Thank you Dani, that is exactly the type of thing I was looking for.

I got Redis up & running with the predis PHP package so just need to get my head around the syntax.

It's rather simple ... just get and set.

Basically ...

$result = $cache->get('key');

if ($result === false)
 {
     $result = mysql_query($key);

     $cache->set('key', $result);

 }

  echo 'The result is: ' . $result;

Yes it is great! I am very happy you pointed it out to me as I couldn't find a solution.

I have it working now and it cuts page load times from anywhere between 500-6000ms down to 60-100ms when it is in Redis already.

I even realised the data is server wide so it can even be used anywhere on the server until it expires, not just the one page

The working code I have now is like this:

require "../includes/predis-1.1/autoload.php";

Predis\Autoloader::register();
$redis = new Predis\Client();

$D = [];
$D['data'] = [];

if(!$redis->exists('TAP')){
    //RUN QUERY, GET DATA

    //SAVE DATA TO REDIS
    $redis->hmset('TAP', [
        'total' => $D['tap']['total'],
        'scheduled' => $D['tap']['scheduled'],
        'unscheduled' => $D['tap']['unscheduled']
    ]);
    //ADD EXPIRY
    $redis->expire('TAP',300);
}else{
    //NOT EXPIRED USE REDIS DATA
    $D['tap']['total'] = $redis->hget('TAP', 'total');
    $D['tap']['scheduled'] = $redis->hget('TAP', 'scheduled');
    $D['tap']['unscheduled'] = $redis->hget('TAP', 'unscheduled');
}

Out of pure curiosity, what made you choose Redis over Memcached?

I looked up both and came across this article:

Why Redis beats memcached for caching

I thought the article could be biased but from what the article says Redis will be more like what I want as I use a lot of AJAX & JSON type objects and it says memcached has to process the data as it stores them as strings, and it mentioned that Redis is developing more new features.

Plus I found predis straight away, if I got stuck on linking it in with PHP I would of tried the other one.

Thanks for linking to that article.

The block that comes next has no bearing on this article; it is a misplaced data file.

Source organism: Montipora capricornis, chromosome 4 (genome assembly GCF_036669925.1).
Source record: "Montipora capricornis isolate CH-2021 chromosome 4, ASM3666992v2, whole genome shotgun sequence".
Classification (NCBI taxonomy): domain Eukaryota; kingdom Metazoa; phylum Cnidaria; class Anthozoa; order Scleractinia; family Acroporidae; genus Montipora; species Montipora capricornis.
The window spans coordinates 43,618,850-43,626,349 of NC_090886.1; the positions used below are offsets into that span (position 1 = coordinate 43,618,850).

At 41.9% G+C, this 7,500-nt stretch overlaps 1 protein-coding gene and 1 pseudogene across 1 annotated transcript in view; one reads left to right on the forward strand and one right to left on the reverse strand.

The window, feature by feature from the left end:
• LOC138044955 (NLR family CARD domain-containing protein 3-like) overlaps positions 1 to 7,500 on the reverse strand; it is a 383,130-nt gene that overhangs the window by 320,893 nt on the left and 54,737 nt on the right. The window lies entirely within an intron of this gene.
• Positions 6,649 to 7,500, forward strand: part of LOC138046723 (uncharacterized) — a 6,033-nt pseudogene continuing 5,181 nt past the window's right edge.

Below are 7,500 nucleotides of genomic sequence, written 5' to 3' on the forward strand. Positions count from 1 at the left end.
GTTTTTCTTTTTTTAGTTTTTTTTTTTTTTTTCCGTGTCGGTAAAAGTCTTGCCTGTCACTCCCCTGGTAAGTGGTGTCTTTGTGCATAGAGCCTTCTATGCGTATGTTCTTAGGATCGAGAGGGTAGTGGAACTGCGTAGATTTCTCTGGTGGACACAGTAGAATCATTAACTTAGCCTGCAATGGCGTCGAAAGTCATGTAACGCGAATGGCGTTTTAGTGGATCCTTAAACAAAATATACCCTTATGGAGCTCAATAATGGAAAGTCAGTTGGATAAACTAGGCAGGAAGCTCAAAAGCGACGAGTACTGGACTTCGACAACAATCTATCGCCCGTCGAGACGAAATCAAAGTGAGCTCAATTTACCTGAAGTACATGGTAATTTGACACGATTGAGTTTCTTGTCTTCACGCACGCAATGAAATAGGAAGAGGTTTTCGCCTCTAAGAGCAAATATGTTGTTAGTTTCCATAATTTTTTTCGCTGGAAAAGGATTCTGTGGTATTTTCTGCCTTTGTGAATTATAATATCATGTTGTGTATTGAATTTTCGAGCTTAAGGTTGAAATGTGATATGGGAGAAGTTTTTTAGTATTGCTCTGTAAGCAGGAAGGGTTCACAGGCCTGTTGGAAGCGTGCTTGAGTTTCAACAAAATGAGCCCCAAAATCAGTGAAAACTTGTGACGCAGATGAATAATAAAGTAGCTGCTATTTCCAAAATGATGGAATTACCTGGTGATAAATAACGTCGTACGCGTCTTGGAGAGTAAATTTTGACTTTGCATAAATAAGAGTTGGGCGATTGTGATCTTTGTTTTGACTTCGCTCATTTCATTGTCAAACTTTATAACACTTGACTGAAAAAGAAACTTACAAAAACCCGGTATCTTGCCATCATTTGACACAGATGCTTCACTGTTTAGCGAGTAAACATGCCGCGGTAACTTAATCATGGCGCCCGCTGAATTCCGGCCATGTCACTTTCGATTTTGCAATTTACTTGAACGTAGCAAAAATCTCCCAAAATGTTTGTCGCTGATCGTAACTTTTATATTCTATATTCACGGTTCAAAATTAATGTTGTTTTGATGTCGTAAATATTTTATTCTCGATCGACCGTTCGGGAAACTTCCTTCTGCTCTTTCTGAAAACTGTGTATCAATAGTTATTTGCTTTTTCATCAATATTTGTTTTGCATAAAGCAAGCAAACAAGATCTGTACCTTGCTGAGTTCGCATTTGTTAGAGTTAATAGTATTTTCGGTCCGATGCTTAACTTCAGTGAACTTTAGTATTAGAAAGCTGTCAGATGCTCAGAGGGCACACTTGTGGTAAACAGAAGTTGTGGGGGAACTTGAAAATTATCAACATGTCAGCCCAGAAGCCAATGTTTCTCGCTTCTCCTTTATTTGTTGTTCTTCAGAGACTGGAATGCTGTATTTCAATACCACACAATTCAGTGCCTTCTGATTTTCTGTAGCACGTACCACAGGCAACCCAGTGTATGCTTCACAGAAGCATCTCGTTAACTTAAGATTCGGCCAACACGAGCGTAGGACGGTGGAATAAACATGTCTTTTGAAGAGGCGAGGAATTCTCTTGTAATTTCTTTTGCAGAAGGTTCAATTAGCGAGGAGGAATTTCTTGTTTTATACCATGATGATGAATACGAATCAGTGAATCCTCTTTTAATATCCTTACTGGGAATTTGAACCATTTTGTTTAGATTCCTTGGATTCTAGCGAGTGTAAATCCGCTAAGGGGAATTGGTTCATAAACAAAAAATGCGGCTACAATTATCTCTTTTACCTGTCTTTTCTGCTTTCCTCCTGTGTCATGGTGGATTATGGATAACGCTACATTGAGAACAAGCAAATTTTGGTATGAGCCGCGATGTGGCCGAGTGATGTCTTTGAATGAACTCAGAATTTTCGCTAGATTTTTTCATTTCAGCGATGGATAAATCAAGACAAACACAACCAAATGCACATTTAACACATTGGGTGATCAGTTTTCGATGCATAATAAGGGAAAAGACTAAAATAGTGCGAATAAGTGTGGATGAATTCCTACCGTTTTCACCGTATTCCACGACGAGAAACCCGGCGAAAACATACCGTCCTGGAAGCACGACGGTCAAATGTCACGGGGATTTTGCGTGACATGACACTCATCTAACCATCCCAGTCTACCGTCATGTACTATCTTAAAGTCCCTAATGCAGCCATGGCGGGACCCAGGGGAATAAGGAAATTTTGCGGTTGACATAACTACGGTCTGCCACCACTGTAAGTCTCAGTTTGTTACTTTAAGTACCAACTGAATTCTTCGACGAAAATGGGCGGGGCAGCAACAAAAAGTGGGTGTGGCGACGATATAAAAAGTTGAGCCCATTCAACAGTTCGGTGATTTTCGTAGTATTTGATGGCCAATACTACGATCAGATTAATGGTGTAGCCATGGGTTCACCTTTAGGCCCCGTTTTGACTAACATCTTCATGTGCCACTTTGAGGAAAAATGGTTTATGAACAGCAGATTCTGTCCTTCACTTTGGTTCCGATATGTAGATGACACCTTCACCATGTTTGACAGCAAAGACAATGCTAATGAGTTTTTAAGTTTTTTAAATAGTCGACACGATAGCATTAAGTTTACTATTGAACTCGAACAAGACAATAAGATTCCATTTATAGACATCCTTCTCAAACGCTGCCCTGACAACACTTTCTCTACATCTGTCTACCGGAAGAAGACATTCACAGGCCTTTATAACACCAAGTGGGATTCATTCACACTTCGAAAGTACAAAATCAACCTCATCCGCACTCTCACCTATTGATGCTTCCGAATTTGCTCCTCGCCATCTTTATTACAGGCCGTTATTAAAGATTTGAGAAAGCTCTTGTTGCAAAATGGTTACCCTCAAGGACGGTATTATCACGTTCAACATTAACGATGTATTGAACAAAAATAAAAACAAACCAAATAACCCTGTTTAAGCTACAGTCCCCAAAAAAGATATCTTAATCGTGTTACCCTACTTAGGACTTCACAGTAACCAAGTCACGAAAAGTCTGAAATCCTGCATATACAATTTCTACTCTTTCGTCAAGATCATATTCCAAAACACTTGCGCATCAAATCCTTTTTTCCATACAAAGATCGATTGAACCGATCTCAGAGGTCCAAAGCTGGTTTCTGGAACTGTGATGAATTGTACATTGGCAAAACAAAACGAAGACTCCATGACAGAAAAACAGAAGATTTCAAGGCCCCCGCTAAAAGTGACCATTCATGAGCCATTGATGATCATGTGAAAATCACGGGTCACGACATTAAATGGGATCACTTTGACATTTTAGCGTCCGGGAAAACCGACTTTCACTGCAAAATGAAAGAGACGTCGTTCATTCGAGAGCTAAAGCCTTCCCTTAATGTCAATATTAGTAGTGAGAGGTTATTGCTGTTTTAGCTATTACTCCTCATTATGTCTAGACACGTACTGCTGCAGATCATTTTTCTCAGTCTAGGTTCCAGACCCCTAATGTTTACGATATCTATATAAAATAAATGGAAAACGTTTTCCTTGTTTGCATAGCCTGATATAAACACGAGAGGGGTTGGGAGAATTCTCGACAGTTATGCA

I've used both for years, and both are incorporated into DaniWeb for different purposes. The big distinction for me is that Redis is persistent and can handle non-scalar objects.

For what situations would you use Memcached over Redis and why do you not use Redis for that?

Memcached is simpler, faster, and has less overhead. I use it to cache large portions of pre-generated HTML to reduce the amount of PHP and MySQL that needs to execute to build a page. I use Memcached when there’s absolutely nothing to lose if it ejects a key too early and I just need it to cache long strings of content to save a few milliseconds from page loads.

I use Redis when I need to take advantage of its ability to store volatile data objects in a fast and reliable way, such as to store user session data, API tokens, etc. In such cases, I use Redis as the primary database because MySQL is not performant for us when working with active sessions, and file based sessions (PHP native sessions) are slower over the network when being accessed by multiple web servers than our Redis server is.

Thank you for the data.

I think I want to use Redis in the same way you use it too so I am happy I got the right one.

I moved onto using javascript so i write all of my html directly in as javascript code which is loaded in the client-side memory